I put the gleaned broccoli into the bag and nodded a thank you. He moved on without another word. Within a week I had taken up residence in his basement apartment and Lambert had taken up with a woman who lived on the third floor. The romance has lasted three years. I do not know what will happen if her passion for him cools off, or the other way around.

The wrought iron mailbox hangs on the inside of the basement door. Every person in the building passes the door. The door is locked and only Lambert has a key.

Lambert maintains the mailbox. He is the building’s super. Tenants pass notes into this box through a slot in the door, if they need his services, or drop in their rent checks. It is where I pass my payment to Lambert, through the top of the mailbox. The box is locked and only Lambert had a key, once. Now, I have one, too.

We never see each other. No one in the building knows I live in the basement. There is a separate entrance to the basement from an alley. I am the only one who uses this entrance. Both Lambert and I have this door’s keys (there are two, dead-bolt locks and a police lock).

Unless I do not give Lambert his money for the sublet, no one will notice if I am dead.

This arrangement has allowed me to disappear. Not such a difficult trick. All it takes is enough desire. I got lucky finding someone willing to abet my wretchedness.

It was already dark when I made my way back to the building, opened the locks and scurried into the basement last night. I usually take my shopping bag with me, in case I pass the supermarket on my way in.

The bag hung where I left it. Inside was a large cluster of grapes.


Friday, July 17, 2009

Precious Freedom

Sometimes our better selves guide the pen, even if our real thoughts are opposed to the written words.

If the white, property-owning men who founded this country did not actually believe blacks, women and working people should be equal to them, at least the words they wrote belied their presumed assumptions. You cannot print words about the universal rights of man and hope readers will forever understand man was really meant to be limited to a racial subset of men or one economic class. It is also hard to read those words and think the entitlements to life, liberty and happiness stop at national borders. Maybe they wanted freedom to become more common than even they themselves could support in their own time.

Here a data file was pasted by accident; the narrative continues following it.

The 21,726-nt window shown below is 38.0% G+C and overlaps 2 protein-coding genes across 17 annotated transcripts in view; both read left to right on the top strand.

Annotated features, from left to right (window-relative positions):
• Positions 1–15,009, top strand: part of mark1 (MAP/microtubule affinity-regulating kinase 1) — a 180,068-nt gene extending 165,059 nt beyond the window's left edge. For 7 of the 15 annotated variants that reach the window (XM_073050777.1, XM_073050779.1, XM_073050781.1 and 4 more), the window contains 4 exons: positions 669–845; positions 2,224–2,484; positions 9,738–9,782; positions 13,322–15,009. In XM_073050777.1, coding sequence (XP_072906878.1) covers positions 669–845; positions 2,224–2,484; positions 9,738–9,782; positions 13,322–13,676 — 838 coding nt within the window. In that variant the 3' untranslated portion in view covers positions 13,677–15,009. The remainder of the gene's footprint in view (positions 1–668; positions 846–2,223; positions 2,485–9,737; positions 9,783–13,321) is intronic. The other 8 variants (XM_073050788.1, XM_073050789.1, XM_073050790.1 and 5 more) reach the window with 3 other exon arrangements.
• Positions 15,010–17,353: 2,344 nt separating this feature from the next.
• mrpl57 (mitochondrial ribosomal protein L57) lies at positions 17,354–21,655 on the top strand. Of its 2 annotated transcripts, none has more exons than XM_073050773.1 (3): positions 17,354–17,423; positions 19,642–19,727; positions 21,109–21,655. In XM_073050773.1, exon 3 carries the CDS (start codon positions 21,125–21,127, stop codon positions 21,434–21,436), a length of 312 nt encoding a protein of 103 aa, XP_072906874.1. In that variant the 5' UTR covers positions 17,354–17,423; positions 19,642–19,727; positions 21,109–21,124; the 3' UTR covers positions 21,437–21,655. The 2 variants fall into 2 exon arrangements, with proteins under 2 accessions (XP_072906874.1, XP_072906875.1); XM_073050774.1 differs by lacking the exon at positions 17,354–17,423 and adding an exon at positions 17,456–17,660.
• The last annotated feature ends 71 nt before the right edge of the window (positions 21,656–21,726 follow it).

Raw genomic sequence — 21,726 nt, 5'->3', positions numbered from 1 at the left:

It wastes time arguing what people may have thought, then. Now, we believe freedom is universal no matter what was in our founders’ hearts.

“America will remain strong and united, but its strength will remain dedicated to the safety and sanity of the entire family of man, as well as to our own precious freedom,” said President Gerald Ford upon taking the oath of office (more famous for its “long national nightmare” sentence).

The language used in our political discourse matters. We may not live up to our words at any given moment. Few among us are so constant. Yet it is wise and practical to include the soaring rhetoric of freedom into our laws and official documents. If our fidelity to freedom slips today, at least the language will exist to give subsequent generations a chance to put into practice our self-evident ideals. Weakening freedom’s words puts us at risk of becoming political atheists, or those who do not believe in the people’s right to govern. Political atheists do not believe in universal rights. They frequently use the practical concerns of the moment to undermine our system of government.

These are the stakes in the current debate on what torture means. A few crazies believe we should allow all forms of torture. Most of us do not. It is un-American.